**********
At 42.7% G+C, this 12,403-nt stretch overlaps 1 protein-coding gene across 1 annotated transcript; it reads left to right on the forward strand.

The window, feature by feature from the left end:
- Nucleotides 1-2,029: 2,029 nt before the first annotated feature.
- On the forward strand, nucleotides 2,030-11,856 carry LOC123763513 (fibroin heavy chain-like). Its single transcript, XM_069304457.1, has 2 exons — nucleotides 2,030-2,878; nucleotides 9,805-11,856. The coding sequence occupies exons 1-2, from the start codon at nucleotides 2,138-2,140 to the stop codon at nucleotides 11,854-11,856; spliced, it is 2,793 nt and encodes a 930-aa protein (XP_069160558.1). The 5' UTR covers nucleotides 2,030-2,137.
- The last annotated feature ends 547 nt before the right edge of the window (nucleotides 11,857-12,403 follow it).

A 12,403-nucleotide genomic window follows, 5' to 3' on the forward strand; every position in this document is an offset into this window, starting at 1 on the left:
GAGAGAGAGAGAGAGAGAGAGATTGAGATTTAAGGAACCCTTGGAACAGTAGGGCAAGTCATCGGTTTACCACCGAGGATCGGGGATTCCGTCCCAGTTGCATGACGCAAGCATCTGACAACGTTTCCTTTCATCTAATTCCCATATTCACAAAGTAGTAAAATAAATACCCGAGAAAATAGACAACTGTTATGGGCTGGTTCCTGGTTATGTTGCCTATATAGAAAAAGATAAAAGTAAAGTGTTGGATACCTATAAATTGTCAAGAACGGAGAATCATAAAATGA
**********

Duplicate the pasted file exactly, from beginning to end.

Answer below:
At 42.7% G+C, this 12,403-nt stretch overlaps 1 protein-coding gene across 1 annotated transcript; it reads left to right on the forward strand.

The window, feature by feature from the left end:
- Nucleotides 1-2,029: 2,029 nt before the first annotated feature.
- On the forward strand, nucleotides 2,030-11,856 carry LOC123763513 (fibroin heavy chain-like). Its single transcript, XM_069304457.1, has 2 exons — nucleotides 2,030-2,878; nucleotides 9,805-11,856. The coding sequence occupies exons 1-2, from the start codon at nucleotides 2,138-2,140 to the stop codon at nucleotides 11,854-11,856; spliced, it is 2,793 nt and encodes a 930-aa protein (XP_069160558.1). The 5' UTR covers nucleotides 2,030-2,137.
- The last annotated feature ends 547 nt before the right edge of the window (nucleotides 11,857-12,403 follow it).

A 12,403-nucleotide genomic window follows, 5' to 3' on the forward strand; every position in this document is an offset into this window, starting at 1 on the left:
GAGAGAGAGAGAGAGAGAGAGATTGAGATTTAAGGAACCCTTGGAACAGTAGGGCAAGTCATCGGTTTACCACCGAGGATCGGGGATTCCGTCCCAGTTGCATGACGCAAGCATCTGACAACGTTTCCTTTCATCTAATTCCCATATTCACAAAGTAGTAAAATAAATACCCGAGAAAATAGACAACTGTTATGGGCTGGTTCCTGGTTATGTTGCCTATATAGAAAAAGATAAAAGTAAAGTGTTGGATACCTATAAATTGTCAAGAACGGAGAATCATAAAATGA